While 2020 was a year of disruption, marked by a once-in-a-lifetime pandemic, it also forced manufacturers both large and small to dig deep to find resilience, courage and adaptability. Here’s a look back at the stories that drew your attention the most over the past 12 months.

The year 2020 was certainly one of challenge and change, as the COVID-19 crisis altered everyday life for most of us. So it’s not surprising that when we look back at Better MRO’s top 10 articles for 2020—featuring content that drew the most reader engagement—stories about the COVID-19 pandemic dominate.

Other issues affecting manufacturing today—such as the skills gap, employee recruitment and retention, and the most effective ways to maintain machinery—also feature in the 2020 list. Even in a pandemic, manufacturers were still concerned about finding good talent, training their workers and keeping their machinery in good working order.

“Even in a pandemic, manufacturers were still concerned about finding good talent, training their workers and keeping their machinery in good working order.”

So check out our story list, and if you agree with the selections, let us know in the comments below. Did you have a particular favorite or helpful topic? We are always interested in learning about the topics you like so we can bring you more meaningful content in the months ahead.

Now here’s our list.

No. 10: Manufacturing and Process Engineer Career Guide: Salaries, Skills and Job Descriptions

As manufacturers continue to embrace automation and data-driven processes, the skills gap is growing. It’s an issue that worries machine shops, and so it’s little surprise that our guide to the salaries and pay rates for manufacturing and process engineer jobs was one of our most popular stories in 2020.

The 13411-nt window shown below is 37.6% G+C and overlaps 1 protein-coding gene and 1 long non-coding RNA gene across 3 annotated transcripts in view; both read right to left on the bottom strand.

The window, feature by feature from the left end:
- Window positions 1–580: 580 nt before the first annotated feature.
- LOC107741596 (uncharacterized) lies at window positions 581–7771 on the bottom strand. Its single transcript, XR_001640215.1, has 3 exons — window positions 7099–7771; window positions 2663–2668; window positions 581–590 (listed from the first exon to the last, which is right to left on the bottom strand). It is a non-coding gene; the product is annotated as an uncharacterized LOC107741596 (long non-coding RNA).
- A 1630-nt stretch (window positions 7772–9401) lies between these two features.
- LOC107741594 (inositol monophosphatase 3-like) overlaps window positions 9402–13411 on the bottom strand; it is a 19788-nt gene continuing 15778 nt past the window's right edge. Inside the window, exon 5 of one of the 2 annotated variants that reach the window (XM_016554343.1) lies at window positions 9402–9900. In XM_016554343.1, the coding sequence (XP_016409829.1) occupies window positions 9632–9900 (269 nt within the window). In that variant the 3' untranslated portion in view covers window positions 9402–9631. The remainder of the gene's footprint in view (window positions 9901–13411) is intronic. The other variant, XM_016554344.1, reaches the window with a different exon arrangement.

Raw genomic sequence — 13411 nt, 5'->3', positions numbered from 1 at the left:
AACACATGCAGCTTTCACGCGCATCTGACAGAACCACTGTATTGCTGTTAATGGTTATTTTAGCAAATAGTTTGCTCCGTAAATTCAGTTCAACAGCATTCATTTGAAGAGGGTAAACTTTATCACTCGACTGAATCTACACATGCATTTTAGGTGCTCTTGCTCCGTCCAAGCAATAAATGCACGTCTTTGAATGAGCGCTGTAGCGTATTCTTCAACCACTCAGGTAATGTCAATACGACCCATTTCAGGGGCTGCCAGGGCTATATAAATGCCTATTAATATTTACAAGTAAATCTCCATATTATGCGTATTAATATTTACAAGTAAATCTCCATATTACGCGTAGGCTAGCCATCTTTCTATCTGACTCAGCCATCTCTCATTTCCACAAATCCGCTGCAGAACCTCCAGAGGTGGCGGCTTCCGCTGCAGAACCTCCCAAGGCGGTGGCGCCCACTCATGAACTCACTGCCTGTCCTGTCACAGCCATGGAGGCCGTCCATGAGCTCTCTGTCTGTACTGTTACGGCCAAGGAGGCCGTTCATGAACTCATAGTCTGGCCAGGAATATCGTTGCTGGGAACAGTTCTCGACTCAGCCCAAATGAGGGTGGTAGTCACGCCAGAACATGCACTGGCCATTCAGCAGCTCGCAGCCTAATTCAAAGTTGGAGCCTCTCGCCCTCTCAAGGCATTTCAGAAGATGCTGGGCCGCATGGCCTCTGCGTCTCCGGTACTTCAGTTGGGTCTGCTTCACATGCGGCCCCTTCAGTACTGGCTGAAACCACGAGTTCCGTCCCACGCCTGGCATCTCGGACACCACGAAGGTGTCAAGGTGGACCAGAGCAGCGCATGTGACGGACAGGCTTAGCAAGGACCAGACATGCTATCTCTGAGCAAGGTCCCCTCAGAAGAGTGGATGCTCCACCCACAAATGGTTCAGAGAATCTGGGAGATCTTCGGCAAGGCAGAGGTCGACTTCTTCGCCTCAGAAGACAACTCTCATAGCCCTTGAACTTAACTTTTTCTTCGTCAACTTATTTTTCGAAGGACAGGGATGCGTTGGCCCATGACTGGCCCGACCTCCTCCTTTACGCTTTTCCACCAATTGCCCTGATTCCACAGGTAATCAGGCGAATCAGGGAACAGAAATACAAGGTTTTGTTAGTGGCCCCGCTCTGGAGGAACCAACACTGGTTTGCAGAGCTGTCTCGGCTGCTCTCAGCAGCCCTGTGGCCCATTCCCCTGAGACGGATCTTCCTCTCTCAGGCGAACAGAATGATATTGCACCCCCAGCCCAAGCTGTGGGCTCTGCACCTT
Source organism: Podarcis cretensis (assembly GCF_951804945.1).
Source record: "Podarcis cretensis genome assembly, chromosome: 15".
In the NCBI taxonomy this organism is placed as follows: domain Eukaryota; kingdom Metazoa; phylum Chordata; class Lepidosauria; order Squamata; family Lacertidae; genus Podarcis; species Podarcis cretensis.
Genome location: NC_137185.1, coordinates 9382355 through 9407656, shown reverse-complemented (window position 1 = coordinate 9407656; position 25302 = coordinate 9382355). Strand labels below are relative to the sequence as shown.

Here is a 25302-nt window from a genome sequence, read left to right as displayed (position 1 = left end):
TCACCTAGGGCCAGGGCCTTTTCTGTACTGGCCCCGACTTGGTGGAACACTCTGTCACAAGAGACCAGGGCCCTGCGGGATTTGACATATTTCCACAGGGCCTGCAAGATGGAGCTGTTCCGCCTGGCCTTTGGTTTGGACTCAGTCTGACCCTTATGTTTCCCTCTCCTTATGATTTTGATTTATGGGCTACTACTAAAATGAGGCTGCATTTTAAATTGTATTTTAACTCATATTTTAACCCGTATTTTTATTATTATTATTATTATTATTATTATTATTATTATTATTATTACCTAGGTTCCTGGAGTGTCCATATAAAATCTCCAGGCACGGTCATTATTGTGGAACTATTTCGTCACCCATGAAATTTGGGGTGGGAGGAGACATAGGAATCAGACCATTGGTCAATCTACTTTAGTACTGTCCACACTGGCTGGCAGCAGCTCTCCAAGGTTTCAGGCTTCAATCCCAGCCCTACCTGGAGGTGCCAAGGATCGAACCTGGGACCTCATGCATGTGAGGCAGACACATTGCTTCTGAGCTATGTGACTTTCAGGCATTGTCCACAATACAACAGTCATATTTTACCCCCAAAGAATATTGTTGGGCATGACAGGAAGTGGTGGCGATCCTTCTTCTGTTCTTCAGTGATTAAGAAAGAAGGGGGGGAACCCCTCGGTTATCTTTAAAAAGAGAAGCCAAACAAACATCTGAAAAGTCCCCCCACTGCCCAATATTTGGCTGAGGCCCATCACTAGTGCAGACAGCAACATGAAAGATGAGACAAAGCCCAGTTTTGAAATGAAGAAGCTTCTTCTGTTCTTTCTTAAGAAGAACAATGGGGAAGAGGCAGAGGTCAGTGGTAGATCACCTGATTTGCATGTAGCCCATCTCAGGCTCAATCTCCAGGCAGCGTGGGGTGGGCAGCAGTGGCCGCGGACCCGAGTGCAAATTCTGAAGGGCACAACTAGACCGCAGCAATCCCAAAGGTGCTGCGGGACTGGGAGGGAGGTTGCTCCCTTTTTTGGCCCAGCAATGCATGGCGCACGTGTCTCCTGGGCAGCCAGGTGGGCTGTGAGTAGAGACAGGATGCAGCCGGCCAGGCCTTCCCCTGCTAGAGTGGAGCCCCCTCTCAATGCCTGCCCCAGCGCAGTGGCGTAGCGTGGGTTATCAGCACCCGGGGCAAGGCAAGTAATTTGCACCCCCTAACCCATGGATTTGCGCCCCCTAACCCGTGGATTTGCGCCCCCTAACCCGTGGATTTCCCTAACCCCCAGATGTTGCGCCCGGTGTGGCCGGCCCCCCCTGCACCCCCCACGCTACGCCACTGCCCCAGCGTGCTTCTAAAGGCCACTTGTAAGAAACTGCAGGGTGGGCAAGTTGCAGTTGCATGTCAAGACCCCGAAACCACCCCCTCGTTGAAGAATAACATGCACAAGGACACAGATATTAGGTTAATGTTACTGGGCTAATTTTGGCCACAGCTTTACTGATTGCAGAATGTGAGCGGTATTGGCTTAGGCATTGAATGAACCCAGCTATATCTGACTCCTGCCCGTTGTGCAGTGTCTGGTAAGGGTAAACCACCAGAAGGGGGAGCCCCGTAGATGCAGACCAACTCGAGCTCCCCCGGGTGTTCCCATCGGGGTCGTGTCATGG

The article notes that the need for engineering talent has grown amid the evolution of manufacturing processes such as Industry 4.0, lean manufacturing, the Industrial Internet of Things and the rise of automation.

No. 9: Hand Deburring vs. Machine Deburring: The Cost Factor

No matter how efficient the metal removal process, no matter how sharp and well-maintained the cutting tool, burrs are a fact of machining life. The question is: What’s the best way to remove them? 

Our January article on hand deburring vs. machine deburring tackled this perennial question, examining the pros and cons of each approach. 

Read the article and let us know your thoughts on this subject.

No. 8: Machining Skills Gap: ‘It’s Not Dirty’ Won’t Cut It

In our January article on the machining skills gap, Broc Bryson, a 30-year machining industry veteran and a branch sales manager for MSC Industrial in Utah, asked how we can solve this long-standing problem.

According to Bryson, few really understand what it’s like to work in the industry. To counter this, we need to rethink the “messages we use in our efforts to recruit potential machinists into the trade.” We need “messaging that will resonate with recruits,” he wrote.

How do we do this? Read the article to find out.